When I became a member of the Art Department faculty at the University of Texas at Austin in 1947, Umlauf and I soon became friends, and we remained close friends for 45 years.
I admired Umlauf's artistic knowledge and his frankness in sharing it. His understanding of human anatomy was fantastic, and on a number of occasions I benefited from his knowledge. Once after we had lunch together I asked if he would like to drop by my studio to look at a painting in progress on my easel. Looking at my work for a moment I was surprised when he asked for a pencil, not a crayon or brush, just a pencil, which I obligingly provided. I was more than surprised when he started carving into my canvas with the sharp point of the pencil making corrections in the anatomy of the figures I was developing in the painting. His verbal criticism was superb; his sculptural remarks that were left required a sizable amount of impasto painting to restore the canvas surface. Nevertheless I was most grateful for his informative corrections. I had no other colleague who would have made such bold suggestions on my work. I liked that about Umlauf and accepted his frankness and sincerity.
For a number of years he and I worked out together with weights at a local gym. This training helped to strengthen the grip in my small hands, and I learned how to return an acceptable response to his crippling handshake. Musician friends refused to shake hands with Umlauf. Since no one I knew could return that handshake in the way he gave it I don't believe he was ever fully aware of the devastation his greetings brought. However, as Umlauf offered his outstretched hand, his generous greeting smile with its warm durability more than compensated for the pain from that mighty handshake.
I hadn't seen as much of Charlie in recent years as I would have liked; and as it so often happens when someone has suddenly departed only then do we realize that empty space in our feelings which they had occupied in our lives when they were alive. Umlauf's death left this kind of emptiness in my being...until I came back to the scope of his work. No great artist can outline his art and his ideas. That empty space I had felt by his departure has now been filled with a new and greater feeling in me by his art. His sculpture lives, his ideas gain new dimensions and are there like his outstretched hand to greet me, somewhat more gentle, but with all the force I felt from Umlauf's living presence.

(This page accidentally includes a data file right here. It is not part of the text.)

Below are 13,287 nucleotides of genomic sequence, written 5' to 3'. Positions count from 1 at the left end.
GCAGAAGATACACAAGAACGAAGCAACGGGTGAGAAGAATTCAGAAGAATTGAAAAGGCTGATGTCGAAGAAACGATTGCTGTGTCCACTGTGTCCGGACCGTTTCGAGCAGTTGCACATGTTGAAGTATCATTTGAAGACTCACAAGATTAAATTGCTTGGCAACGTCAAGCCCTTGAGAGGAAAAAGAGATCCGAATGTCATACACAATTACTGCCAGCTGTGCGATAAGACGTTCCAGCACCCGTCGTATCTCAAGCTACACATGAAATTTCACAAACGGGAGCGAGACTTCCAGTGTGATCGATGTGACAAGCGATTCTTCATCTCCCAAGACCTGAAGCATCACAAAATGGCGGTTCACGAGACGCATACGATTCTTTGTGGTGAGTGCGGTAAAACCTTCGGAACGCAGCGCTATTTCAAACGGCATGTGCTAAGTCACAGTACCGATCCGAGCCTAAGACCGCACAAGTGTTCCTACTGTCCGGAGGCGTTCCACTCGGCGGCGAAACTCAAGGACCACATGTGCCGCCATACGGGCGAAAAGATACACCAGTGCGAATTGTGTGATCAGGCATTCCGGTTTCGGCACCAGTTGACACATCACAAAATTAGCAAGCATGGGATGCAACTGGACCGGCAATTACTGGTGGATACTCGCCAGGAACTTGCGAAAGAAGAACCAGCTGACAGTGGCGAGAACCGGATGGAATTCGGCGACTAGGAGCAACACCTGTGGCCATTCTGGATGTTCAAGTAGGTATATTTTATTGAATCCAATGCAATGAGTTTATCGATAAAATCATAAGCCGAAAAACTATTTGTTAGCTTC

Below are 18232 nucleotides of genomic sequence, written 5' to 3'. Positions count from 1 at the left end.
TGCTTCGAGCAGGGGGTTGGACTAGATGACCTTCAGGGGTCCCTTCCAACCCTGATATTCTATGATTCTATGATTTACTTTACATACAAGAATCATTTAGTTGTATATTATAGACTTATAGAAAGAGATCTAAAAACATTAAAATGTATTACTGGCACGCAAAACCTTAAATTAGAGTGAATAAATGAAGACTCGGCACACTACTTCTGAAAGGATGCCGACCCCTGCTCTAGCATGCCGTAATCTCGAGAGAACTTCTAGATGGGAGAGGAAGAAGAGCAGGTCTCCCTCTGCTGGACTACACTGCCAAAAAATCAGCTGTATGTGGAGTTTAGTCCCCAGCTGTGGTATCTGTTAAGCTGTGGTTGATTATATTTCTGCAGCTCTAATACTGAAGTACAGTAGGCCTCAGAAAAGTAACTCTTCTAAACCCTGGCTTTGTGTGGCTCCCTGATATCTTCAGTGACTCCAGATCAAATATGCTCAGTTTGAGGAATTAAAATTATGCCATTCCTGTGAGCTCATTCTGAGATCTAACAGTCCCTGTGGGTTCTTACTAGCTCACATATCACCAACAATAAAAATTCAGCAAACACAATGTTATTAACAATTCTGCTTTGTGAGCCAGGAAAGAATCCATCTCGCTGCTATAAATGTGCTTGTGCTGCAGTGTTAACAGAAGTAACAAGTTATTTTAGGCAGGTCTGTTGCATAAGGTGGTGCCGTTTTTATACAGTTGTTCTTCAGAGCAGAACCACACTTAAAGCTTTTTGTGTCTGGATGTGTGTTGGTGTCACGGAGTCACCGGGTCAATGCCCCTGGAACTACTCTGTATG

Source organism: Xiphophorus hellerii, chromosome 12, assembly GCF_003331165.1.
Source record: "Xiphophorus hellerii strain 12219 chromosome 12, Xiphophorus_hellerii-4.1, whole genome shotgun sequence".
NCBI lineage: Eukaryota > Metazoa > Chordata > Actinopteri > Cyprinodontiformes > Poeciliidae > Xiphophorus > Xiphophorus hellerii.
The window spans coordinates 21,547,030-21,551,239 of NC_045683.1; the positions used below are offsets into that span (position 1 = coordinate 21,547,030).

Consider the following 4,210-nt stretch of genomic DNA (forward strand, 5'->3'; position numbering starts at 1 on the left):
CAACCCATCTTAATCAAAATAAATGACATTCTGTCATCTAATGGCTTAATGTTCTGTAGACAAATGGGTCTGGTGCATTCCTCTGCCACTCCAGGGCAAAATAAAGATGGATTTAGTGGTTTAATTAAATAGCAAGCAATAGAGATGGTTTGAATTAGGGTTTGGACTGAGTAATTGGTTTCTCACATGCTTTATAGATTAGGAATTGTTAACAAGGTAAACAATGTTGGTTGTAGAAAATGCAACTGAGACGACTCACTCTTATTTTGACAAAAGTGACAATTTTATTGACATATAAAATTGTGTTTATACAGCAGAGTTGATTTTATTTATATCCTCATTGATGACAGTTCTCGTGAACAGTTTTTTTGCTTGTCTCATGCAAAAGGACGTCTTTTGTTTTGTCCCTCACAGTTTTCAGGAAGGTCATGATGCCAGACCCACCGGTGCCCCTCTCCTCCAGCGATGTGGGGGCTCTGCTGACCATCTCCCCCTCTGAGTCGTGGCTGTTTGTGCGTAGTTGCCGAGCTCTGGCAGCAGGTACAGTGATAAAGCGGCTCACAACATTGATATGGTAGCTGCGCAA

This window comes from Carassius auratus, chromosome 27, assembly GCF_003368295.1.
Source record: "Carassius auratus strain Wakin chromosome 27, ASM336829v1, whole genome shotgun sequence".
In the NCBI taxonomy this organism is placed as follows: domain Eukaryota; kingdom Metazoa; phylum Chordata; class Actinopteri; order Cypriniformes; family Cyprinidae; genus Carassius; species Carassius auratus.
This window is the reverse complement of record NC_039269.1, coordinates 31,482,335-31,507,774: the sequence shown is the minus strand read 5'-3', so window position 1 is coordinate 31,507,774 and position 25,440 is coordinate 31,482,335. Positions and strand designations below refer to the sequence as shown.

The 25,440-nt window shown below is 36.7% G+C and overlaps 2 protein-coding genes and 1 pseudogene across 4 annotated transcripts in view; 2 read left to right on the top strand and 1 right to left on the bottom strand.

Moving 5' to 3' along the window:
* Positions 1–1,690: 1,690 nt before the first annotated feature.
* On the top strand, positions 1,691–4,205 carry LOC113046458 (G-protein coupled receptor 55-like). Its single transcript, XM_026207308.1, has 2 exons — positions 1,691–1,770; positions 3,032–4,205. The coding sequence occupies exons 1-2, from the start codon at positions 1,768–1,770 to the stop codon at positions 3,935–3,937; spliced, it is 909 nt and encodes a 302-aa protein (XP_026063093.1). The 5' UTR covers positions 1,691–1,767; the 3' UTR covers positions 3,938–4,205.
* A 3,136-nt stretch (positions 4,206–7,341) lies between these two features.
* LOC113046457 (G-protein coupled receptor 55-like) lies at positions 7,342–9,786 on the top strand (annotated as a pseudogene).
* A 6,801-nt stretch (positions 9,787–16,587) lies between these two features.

William Kelly Fearing
Ashbel Smith Professor Emeritus
Letter from Paul Peter Hatgil
Charles Julius Umlauf served as chairman, along with his teaching duties, in the year 1951 when I was appointed to teach at the Art Department at the University of Texas at Austin. My duties consisted of sharing the heavy teaching load in sculpture with Charles, not realizing at the time that I would be in the presence of a noted and famed sculptor. Very soon I began to respect Charles and consider him my mentor and role model because of his dedication and knowledge of his subject. As a young man embarking on the beginning of a career in the arts, and as an instructor at an institution of higher learning and not yet having the experience in teaching and directing students, I relied heavily on my mentor's patience and guidance in the classroom. During the critique sessions when we jointly appraised the student work for grading he would point out the successes of my students' work and what I needed to do to better aid those whose work needed improving. It was a good time to listen and not be heard.
Although a hard taskmaster, Charles was an extremely sensitive person and ready to offer his assistance in time of need. In those years of my formative development as an artist I was most fortunate to be in the company of such a devoted teacher and artist. In those early years, when the department was still in its infancy, we would fire the student clay work in a building that served as a barracks during World War II. The kiln or firing oven would reach temperatures nearing 3000 degrees, and the danger of burning the building down was always a strong possibility. Charles, with fire extinguisher in hand, would clamber into the attic to inspect the roof supports while I would shout from down below and above the din of the gas blowers, "Is everything O.K., Charles?" Fortunately, through countless firings we managed to keep the building intact. The barracks were soon torn down to make room for new facilities and a great increase in faculty members, but the tribulations and having to do with sparse facilities and the times of initial growth will remain in my memory.
My teaching at the Art Department improved over the years, earning me two teaching excellence awards. These awards would not have been possible without the early instruction I received from Charles.
Paul Peter Hatgil
Larry R. Faulkner, President
The University of Texas at Austin
John R. Durbin, Secretary
The General Faculty
This Memorial Resolution was prepared by a special committee consisting of Professors Kenneth W. Prescott (Chair), William Kelly Fearing, and Paul Peter Hatgil. Professor H. Paul Kelley assisted in editing the resolution.